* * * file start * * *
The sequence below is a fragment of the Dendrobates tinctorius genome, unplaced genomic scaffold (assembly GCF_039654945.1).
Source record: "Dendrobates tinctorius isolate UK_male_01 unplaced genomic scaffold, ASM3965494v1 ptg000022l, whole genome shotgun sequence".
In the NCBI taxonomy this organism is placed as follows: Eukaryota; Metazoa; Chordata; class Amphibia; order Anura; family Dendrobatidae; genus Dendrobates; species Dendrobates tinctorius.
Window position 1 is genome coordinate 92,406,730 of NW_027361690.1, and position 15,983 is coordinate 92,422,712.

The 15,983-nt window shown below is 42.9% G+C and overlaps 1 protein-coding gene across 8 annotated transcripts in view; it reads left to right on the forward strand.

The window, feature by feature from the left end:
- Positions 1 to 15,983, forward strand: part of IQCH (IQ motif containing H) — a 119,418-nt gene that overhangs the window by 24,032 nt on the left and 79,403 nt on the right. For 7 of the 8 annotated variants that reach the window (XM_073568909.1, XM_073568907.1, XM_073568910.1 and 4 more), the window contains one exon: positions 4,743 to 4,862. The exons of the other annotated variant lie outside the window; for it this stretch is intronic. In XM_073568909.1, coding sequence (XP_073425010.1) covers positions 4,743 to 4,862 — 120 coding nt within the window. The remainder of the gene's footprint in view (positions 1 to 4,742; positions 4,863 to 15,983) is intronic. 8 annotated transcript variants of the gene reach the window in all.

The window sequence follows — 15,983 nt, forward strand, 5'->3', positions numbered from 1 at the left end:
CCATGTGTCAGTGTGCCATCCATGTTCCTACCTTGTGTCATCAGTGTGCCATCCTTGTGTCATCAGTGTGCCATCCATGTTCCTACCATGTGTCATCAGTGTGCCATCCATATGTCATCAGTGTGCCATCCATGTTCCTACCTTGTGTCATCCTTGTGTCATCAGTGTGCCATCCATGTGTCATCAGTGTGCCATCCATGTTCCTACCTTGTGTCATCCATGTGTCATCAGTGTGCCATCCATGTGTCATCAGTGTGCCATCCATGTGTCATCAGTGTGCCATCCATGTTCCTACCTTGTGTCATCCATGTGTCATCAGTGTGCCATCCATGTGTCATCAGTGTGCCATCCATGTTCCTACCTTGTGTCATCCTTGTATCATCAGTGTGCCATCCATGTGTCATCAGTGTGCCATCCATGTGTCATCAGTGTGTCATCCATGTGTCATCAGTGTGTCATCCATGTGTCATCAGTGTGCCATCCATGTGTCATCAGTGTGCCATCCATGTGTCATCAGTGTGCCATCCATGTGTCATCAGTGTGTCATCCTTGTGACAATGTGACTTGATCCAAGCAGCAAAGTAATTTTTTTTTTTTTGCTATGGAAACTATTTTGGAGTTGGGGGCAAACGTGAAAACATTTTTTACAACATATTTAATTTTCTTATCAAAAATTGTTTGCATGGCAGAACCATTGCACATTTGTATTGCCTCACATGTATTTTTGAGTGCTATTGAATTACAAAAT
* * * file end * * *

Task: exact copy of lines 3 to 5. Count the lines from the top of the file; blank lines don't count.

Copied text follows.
In the NCBI taxonomy this organism is placed as follows: Eukaryota; Metazoa; Chordata; class Amphibia; order Anura; family Dendrobatidae; genus Dendrobates; species Dendrobates tinctorius.
Window position 1 is genome coordinate 92,406,730 of NW_027361690.1, and position 15,983 is coordinate 92,422,712.

The 15,983-nt window shown below is 42.9% G+C and overlaps 1 protein-coding gene across 8 annotated transcripts in view; it reads left to right on the forward strand.